GDPR & Data Privacy Training

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The GDPR changes the rules for collecting and using customer data, impacting every business.
If you work in marketing & sales, HR, consultancy, or another field with access to private, or sensitive information, you need to know all about GDPR. This one-day course facilitated by experts in IT security, data science, and IT law provides an in-depth GDPR overview from three different angles. You’ll learn how to organize data privacy in your organization, the right way.

Because the GDPR affects almost everyone, we’ve designed this training for a broad audience.

What is GDPR? What does GDPR mean for my business?
The General Data Protection Regulation (GDPR) is coming. The regulation, adopted on April 27, 2017, becomes enforceable from May 25, 2018. The impact and changes for some organizations will be far-reaching.

Customers will have the right to be forgotten, therefore organizations must ask for GDPR consent and implement data protection by registering their use of data.

Learn how the regulation affects the majority of the European companies, since almost every company in one form or the other processes privacy-sensitive data.

Q: Is GDPR & Data Privacy training right for me?
Yes – if you are in marketing, sales, HR, finance, or IT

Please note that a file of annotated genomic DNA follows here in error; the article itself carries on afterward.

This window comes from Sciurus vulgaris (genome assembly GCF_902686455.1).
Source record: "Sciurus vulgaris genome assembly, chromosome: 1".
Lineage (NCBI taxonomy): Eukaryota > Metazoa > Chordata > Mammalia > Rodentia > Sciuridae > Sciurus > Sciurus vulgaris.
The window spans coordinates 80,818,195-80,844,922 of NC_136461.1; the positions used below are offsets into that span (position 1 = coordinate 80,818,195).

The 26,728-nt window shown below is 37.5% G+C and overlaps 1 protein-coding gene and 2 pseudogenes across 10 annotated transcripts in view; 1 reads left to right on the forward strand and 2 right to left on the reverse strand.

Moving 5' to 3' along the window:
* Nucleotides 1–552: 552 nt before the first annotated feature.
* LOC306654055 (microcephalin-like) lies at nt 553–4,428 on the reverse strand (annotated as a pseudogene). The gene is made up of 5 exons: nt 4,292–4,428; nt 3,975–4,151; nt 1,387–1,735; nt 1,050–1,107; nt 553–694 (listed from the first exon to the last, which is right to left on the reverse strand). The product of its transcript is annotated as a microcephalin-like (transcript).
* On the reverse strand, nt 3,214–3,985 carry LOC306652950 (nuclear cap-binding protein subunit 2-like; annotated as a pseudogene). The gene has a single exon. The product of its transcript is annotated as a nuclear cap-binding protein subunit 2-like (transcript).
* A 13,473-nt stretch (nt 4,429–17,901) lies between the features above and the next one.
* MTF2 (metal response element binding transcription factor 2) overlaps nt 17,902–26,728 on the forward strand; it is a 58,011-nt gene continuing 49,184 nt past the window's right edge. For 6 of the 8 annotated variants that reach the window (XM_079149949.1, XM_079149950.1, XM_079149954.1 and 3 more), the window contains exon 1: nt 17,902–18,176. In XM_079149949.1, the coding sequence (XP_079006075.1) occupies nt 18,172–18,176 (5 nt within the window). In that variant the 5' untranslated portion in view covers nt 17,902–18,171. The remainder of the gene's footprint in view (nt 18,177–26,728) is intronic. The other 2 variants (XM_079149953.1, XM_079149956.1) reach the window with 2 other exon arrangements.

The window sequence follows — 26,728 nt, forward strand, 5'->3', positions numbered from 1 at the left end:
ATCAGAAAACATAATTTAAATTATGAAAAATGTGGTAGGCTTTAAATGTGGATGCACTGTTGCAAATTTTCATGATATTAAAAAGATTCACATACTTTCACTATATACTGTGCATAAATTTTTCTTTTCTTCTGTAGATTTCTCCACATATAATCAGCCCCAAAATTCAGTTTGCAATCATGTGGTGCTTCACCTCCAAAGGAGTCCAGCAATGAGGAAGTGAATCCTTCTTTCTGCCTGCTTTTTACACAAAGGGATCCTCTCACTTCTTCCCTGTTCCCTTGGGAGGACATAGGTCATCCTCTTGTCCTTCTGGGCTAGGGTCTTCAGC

Yes – if you are a manager, CEO, CIO, etc.
Yes – if you are a business decision maker

Q: What will I achieve by completing this training?

You will learn:
* The principles and most important articles of the GDPR
* Purpose vs. proportion in data collection
* Privacy consent, by design, and by default
* The difference between data controllers and data providers
* Processing agreement limitations
* The advantages of data portability

You will gain hands-on experience in:
* Reviewing concrete cases to learn potential GDPR impacts and changes
* Determining how your company operates, what it can do, and should do
* Know how to become and stay GDPR compliant

You will develop the skills to:
* Assess whether data collection is allowed
* When to ask for consent and when not to
* Reason about privacy by design
* Setup and maintain a data processing register